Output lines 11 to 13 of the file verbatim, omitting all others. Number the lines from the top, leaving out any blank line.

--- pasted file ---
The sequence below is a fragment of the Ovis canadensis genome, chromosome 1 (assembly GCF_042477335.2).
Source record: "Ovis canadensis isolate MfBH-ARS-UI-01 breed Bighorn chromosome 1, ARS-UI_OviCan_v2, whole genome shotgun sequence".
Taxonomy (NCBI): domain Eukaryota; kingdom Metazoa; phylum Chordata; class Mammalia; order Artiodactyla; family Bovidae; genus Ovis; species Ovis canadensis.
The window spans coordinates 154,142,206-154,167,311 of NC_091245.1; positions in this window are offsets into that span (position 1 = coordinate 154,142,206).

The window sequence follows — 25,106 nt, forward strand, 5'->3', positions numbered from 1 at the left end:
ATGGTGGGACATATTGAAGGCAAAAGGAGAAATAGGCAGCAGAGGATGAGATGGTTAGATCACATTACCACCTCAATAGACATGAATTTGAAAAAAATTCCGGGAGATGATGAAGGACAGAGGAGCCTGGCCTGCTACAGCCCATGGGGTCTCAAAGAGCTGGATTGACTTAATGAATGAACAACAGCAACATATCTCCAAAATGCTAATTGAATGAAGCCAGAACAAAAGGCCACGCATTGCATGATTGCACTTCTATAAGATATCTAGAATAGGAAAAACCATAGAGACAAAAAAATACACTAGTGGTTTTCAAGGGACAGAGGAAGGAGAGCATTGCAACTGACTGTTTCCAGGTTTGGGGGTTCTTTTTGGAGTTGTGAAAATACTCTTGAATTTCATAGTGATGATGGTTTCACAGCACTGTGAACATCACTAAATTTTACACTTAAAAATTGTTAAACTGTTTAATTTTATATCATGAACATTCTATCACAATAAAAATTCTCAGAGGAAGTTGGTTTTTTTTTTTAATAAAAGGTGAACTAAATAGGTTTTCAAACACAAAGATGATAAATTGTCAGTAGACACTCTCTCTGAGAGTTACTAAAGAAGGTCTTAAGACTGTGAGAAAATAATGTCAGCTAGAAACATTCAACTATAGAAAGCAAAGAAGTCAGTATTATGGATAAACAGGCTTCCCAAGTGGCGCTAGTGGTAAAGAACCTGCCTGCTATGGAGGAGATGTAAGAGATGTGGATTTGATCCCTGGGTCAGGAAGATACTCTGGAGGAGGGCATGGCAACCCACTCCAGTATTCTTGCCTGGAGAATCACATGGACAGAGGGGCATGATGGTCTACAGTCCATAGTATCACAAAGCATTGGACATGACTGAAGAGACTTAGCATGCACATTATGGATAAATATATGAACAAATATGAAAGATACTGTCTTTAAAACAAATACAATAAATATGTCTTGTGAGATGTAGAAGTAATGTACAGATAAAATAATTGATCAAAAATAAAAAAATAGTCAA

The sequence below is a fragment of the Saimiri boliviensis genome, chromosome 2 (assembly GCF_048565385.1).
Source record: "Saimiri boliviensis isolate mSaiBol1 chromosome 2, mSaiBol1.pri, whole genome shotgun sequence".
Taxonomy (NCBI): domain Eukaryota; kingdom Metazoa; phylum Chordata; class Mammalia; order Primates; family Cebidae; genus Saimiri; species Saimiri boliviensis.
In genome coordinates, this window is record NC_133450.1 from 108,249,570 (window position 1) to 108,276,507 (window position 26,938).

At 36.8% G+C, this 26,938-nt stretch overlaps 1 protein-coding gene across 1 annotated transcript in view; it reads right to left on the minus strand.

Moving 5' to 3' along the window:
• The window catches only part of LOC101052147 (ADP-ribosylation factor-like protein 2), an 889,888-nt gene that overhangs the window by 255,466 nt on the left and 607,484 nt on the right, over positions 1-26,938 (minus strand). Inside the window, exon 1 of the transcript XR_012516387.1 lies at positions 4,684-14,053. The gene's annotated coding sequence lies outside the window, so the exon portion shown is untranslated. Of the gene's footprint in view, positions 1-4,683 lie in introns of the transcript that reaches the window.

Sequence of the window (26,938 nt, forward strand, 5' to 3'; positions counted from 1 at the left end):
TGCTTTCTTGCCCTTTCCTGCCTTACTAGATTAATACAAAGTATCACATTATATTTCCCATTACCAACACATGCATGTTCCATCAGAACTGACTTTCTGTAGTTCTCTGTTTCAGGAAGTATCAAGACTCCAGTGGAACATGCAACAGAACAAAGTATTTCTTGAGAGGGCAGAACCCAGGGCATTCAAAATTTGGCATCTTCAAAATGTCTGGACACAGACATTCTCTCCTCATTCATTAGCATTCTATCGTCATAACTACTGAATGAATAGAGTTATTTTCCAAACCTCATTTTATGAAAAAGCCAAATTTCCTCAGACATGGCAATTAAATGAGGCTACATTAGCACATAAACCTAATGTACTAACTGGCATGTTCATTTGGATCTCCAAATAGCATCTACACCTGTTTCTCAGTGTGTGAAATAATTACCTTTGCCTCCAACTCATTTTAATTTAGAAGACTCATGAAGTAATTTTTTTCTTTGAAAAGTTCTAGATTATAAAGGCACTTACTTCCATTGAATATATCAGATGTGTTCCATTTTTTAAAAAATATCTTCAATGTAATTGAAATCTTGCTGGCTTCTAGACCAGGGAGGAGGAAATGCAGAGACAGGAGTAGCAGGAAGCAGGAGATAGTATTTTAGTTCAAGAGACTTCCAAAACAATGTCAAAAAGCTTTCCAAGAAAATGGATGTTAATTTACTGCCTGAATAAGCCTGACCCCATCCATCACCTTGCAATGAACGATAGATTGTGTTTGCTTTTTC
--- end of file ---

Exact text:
At 36.8% G+C, this 26,938-nt stretch overlaps 1 protein-coding gene across 1 annotated transcript in view; it reads right to left on the minus strand.

Moving 5' to 3' along the window:
• The window catches only part of LOC101052147 (ADP-ribosylation factor-like protein 2), an 889,888-nt gene that overhangs the window by 255,466 nt on the left and 607,484 nt on the right, over positions 1-26,938 (minus strand). Inside the window, exon 1 of the transcript XR_012516387.1 lies at positions 4,684-14,053. The gene's annotated coding sequence lies outside the window, so the exon portion shown is untranslated. Of the gene's footprint in view, positions 1-4,683 lie in introns of the transcript that reaches the window.